It was in this setting in June of 1864, during visits to hospitals in Atlanta, Georgia, that Edward N. Covey, the Medical Inspector of the Confederate Army, learned of James Baxter Bean and his novel approach, initiated first in 1863, for management of fractures of the jaws. Covey described Bean's approach in 1866, some 10 months after cessation of the war, in the inaugural issue of the Richmond Medical Journal:

Bean first took “wax impressions of the uninjured jaw and separately each fragment of the broken jaw, as soon after the injury as the condition of the parts permitted.”

From these impressions, Bean “then produced casts of plaster of Paris, giving as perfect representations of the teeth as possible.”

“The plaster models were next antagonized in their normal [occlusal] position, in an articulator”.

The “fragments of the model representing the broken jaw were trimmed, placed in their proper antagonism, and held in position with wax”.

“The articulator model was then imbedded in plaster and packed with rubber gum.”
“The gum was finally separated and by heat, thoroughly vulcanized,” creating the Bean splint.

After “some adjustments” and after insertion of the splint, the jaws “came together in their most natural and easy position,” Covey wrote, and an “occipital-frontal linen bandage [probably the Hamilton] was applied in most cases,” to maintain anatomic position of the broken fragments.17,18

Upon receiving Covey's and other reports describing Bean's prowess and successful outcomes,17,19,20,21,22 the Surgeon General of the Confederate War Department directed Bean to report to Army Headquarters, in Richmond, Virginia. There, before the Medical Board, Bean described his unique, occlusion-based methodology. A month later, a circular by J. Carrington, the Medical Director of Virginia, mandated that all soldiers in the Confederate theater with jaw injuries be directly or indirectly transferred to the care of Dr. Bean, centered at Robertson Receiving-and-Wayside and other Richmond and Petersburg, Virginia hospitals.8,17,18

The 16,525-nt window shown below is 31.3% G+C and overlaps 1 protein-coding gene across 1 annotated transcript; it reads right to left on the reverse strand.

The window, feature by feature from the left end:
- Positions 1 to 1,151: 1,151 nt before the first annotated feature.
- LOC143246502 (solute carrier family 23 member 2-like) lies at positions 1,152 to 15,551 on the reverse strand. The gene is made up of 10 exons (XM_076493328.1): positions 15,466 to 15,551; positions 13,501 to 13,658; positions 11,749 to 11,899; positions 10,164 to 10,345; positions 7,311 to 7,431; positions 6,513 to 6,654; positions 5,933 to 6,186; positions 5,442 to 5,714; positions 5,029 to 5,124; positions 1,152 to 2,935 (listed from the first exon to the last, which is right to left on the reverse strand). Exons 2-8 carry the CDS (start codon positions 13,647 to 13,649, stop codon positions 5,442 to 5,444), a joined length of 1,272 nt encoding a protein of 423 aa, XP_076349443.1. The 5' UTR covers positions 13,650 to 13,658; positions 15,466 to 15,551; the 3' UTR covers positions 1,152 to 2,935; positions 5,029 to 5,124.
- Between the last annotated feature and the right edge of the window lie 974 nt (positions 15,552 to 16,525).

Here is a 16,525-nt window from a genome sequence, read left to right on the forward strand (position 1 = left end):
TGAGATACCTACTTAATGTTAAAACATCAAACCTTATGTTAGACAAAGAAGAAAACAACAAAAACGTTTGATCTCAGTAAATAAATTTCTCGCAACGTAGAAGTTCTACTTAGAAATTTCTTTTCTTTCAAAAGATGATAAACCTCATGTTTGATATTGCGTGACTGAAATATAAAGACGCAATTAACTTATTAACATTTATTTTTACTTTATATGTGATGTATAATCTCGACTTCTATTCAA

After the fall of Atlanta to Union forces, the management of jaw injuries was relocated to a dedicated ward at the Blind School Hospital in Macon, some 90 miles south of Atlanta. Personnel and the resident dentist there were already versed in the ways of Bean.17,19,23

A COLLEAGUE IN THE NORTH
Bean's articulator-based splint was the first of its kind by some 6 to 7 years and is well documented in the meticulous dental records of the Confederacy. The published report in the Richmond Medical Journal (by Covey17) in February of 1866, immediately following the war shared the methodology with the dental profession at large.

The originality of Bean's work and that of purported competitors, such as Thomas Brian Gunning of New York City (Fig. 5), can now be confirmed because of the availability of digital copy of rare collections. A review of this recently available literature indicates the following:

The means by which Gunning became aware of Bean's technique is unclear. The possibility of a Union spy at Bean's open presentation to the Medical Board, at Confederate Army Headquarters in Richmond, Virginia can be speculated. More probably, however, Union forces retained a copy of the circular issued by the Medical Director of Virginia, J. Carington, describing and mandating the use of an articulator in the construction of vulcanite splints, and then referred it on, through proper channels.

The publications in the Southern Dental Examiner (by Bean, in 18626) and the Richmond Medical Examiner (by Covey, in 186617), preceded by 6 and by 2 years, respectively, the series published (by Gunning) in the American Journal of Dental Science in 1868.24

The original Gunning splint of a single jaw did not involve an articulator and was secured in place by screws driven through the gingiva and into the boney stock of the mandible; Gunning used this method on April 27, 1865 (originally thought to be in 1864), to manage a fracture of the mandible of Secretary of State, William H. Seward.25,26

Gunning's successful management of a 36-year-old male with bilateral fractures of the mandible in August of 1866 was 6 months after Covey's review in the Richmond Medical Journal.24

THE REST OF THE STORY
After his service to the Confederate Army, Bean returned to Baltimore, the center of his dental training. There, he developed a method of casting aluminum denture bases and invented an apparatus for simplified manufacture and administration of nitrous oxide.8